JEORDIE WHITE | BASE TENDENCIES
Twiggy Ramirez has spoken exclusively to Kerrang! about his decision to leave Marilyn Manson's band. For the first time, the bassist also sheds light upon his future plans.
Ramirez, Manson's best friend for the past decade, left the band in May, during the recording of Manson's forthcoming "The Golden Age Of Grotesque" album. Following the split, Manson commented, "Unfortunately, I feel that Marilyn Manson, as a lifestyle, is not where his heart is." The bassist has, until now, kept a diplomatic silence over his decision to leave.
"If I had said something when the bomb dropped it would have been too emotional so I chose to keep my mouth shut and not say anything I might have regretted," Ramirez tells Kerrang!. "But there was no big drama. We just grew apart and both decided we wanted to do different things. We were together for so many years without any waves, and something was bound to happen eventually. We had a pretty successful run."
"Manson and I are still friends," the bassist insists. "We might not be sending each other Christmas cards this year, but we spoke a few weeks ago. I'll be interested in hearing his new album."
Since leaving Manson's band, Ramirez has kept a low profile. The bassist has only made a handful of public appearances in his LA hometown in the past six months, guesting with Queens of the Stone Age bassist Nick Oliveri's side band, Mondo Generator, at a show at the Troubadour and making a cameo appearance alongside Amen frontman Casey Chaos at a recent one-off show by occasional rock "supergroup" Camp Freddy. Ramirez has put together a side band with Chaos, QOTSA frontman Josh Homme and former Amen drummer Shannon Larkin called the Head Band, but he has been mainly focusing on writing his own songs with QOTSA producer/Masters of Reality mainman Chris Goss, and former Black Grape programmer Danny Saber. This week Ramirez will head to Rancho De La Luna studios in California's Joshua Tree National Park to demo new material.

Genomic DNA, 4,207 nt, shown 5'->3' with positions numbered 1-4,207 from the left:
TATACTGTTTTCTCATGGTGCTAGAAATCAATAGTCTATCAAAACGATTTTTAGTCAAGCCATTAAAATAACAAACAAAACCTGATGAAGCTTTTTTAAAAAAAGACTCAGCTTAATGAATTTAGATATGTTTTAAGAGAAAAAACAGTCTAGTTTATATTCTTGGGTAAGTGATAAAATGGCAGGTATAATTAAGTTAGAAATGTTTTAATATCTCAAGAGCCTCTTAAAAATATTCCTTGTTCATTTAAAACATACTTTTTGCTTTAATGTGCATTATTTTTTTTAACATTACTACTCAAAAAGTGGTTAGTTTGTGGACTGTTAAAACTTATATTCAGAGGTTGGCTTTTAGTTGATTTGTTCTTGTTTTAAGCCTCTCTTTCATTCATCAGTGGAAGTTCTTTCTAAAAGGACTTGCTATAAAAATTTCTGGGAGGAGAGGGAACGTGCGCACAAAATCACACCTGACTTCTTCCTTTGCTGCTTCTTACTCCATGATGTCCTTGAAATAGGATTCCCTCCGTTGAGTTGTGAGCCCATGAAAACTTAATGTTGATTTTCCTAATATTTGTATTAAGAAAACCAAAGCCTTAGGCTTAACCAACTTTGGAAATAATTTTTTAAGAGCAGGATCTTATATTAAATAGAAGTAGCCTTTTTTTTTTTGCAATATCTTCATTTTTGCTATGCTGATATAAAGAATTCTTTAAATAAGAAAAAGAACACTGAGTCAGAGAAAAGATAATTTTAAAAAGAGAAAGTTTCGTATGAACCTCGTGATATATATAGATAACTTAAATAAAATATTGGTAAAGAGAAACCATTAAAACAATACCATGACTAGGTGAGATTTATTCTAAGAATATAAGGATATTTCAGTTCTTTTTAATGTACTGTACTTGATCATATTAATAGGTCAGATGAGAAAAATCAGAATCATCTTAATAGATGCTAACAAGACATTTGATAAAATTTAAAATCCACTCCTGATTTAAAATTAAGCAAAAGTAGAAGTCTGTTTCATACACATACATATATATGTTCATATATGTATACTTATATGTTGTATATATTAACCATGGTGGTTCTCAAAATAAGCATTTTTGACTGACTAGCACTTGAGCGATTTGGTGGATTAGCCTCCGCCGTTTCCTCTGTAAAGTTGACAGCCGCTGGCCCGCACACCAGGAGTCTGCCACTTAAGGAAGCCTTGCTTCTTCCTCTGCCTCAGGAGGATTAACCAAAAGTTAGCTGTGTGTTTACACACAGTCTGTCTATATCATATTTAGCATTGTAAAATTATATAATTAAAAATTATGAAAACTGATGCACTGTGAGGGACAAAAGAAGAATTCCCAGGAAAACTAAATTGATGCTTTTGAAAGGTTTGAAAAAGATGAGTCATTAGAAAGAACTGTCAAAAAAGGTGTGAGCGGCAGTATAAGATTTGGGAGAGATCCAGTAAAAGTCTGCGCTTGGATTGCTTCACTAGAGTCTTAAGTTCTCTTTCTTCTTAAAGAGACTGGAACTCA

"It's easy when you're in a big band to get caught up in the machine and when I left Manson initially I was real cynical and didn't see much point to carrying on." Ramirez admits. "The celebrity was never really important to me, but the music was, and I've dug deep inside myself and rediscovered that even more. I'm singing now, and I've written over 20 songs. The songs are really all over the place, some are very hard, some are melodic, Beatles-style progressions. Not having to write under the curtain of Marilyn Manson is refreshing. I'm very excited and I think people will be surprised. I'm just getting back to making music for the reasons I started playing music, for the pure love of it."
Ramirez intends to record a full blown album of songs before shopping around for a record deal and assembling a new band. He admits that, having been off the road for a full year, he's "getting antsy" to play live again.
Says Ramirez, "I miss the feeling of being in a band. With Manson, we did fantastic stuff together, but in order for me to become successful creatively the split had to happen. Life is more satisfying than its ever been. It's a good time."